Tibia Pain – What is Shin Splint?

Shin splint refers to the pain felt in the shin (tibia) bone, located between the knee and ankle, on the front of the leg. It can also be called medial tibial stress syndrome. Shin splints often occur in association with physical activity. It is a common problem in those who are involved in sports with a lot of stop-and-go, such as football, basketball and tennis. It is an overuse injury in which microtraumas accumulate . If the stress and injuries caused by excessive activity exceed the self-repair rate of structures such as muscles, bones and tendons, severe pain may be observed that limits movements.

What Causes Shin Splint?

The overload of the tibia and the muscle and connective tissue attached to this bone causes edema, inflammatory reaction (inflammation) and pain. Excessive and repetitive forces can cause a stress fracture in the bone. If not rested, microcracks in the bone can turn into a complete fracture.

Who Happens?

Some people are at risk for developing shin splints. Flat feet, too hard arch of the foot, weak hip and thigh muscles, tense leg muscles, running downhill, running on rough terrain, running on concrete or asphalt ground, wrong training techniques, using inappropriate shoes, sports involving fast stop and go dealing with are the main risk factors. It can also occur in dancers and soldiers. Sudden changes in activity intensity, such as exercising at more frequent intervals, and starting to run longer distances can cause shin splints.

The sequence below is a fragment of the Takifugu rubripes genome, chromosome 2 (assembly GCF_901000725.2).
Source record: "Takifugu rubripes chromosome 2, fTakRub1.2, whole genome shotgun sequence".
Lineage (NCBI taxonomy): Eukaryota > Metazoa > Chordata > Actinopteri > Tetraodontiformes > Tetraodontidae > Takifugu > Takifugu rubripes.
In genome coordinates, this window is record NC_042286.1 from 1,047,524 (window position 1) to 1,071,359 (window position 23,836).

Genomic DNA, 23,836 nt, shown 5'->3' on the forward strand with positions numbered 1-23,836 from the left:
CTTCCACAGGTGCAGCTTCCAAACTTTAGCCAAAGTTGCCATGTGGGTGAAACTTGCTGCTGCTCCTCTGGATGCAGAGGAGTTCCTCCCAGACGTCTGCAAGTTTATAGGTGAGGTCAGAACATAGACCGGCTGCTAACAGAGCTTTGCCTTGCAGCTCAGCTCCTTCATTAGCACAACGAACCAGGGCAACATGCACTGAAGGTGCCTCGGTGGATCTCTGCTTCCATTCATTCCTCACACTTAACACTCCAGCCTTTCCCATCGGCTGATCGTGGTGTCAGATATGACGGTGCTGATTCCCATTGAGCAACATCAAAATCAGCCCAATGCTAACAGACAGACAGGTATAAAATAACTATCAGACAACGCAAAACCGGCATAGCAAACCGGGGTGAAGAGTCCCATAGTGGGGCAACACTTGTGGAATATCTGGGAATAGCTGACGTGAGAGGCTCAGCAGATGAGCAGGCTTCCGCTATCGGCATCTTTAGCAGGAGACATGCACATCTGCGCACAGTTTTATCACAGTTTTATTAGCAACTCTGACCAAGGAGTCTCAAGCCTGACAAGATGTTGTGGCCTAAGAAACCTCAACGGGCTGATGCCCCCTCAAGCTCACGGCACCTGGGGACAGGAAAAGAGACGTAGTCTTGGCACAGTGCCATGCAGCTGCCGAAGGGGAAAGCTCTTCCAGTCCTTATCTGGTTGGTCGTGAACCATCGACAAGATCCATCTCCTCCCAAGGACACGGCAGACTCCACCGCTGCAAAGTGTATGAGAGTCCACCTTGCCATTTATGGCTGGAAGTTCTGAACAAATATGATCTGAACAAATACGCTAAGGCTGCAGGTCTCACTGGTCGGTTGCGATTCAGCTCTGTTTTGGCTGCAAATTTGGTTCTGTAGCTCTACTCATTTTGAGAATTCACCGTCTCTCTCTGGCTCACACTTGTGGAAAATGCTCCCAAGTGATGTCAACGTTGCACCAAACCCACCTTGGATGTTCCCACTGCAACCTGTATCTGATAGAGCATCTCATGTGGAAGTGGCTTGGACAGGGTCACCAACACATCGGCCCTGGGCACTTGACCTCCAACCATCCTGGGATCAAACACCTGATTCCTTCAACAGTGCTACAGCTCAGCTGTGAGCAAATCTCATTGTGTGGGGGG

Blunt pain in the front of the leg may occur or be exacerbated by exercise. It can occur on both sides of the shinbone or only on the inside. It can be noticed that there is tenderness by pressing on the inner side of the leg. Mild swelling, numbness and weakness in the foot may be seen. If it does not go away with rest, if it started after a trauma such as a fall, if it is warm to the touch, if the swelling is evident, you can consult a doctor.

Read More  What is a Stress Fracture? Symptoms and Treatment


Diagnosis is made by medical history and physical examination. X-rays are valuable in excluding fractures or other bone pathologies. Chronic compartment syndrome is a condition that can give similar symptoms. In chronic compartment syndrome, pain occurs in the leg due to increased pressure in the muscle during exercise.


Rest and allow the tissues to repair themselves. Generally, the symptoms subside within a few days. It is recommended that athletes continue alternative training programs that will not force the leg for 2 weeks. Swimming can be preferred in this respect. Warm-up movements should not be neglected before sports.

If swelling and pain are evident in the acute period, the first treatment options are to hold the leg up, apply cold, and wrap it with an elastic bandage to create slight pressure. Massage techniques can be applied. Stretching exercises can reduce complaints. Pain medications may be prescribed for short periods of time. If you have flat feet, personalized insoles can be used.

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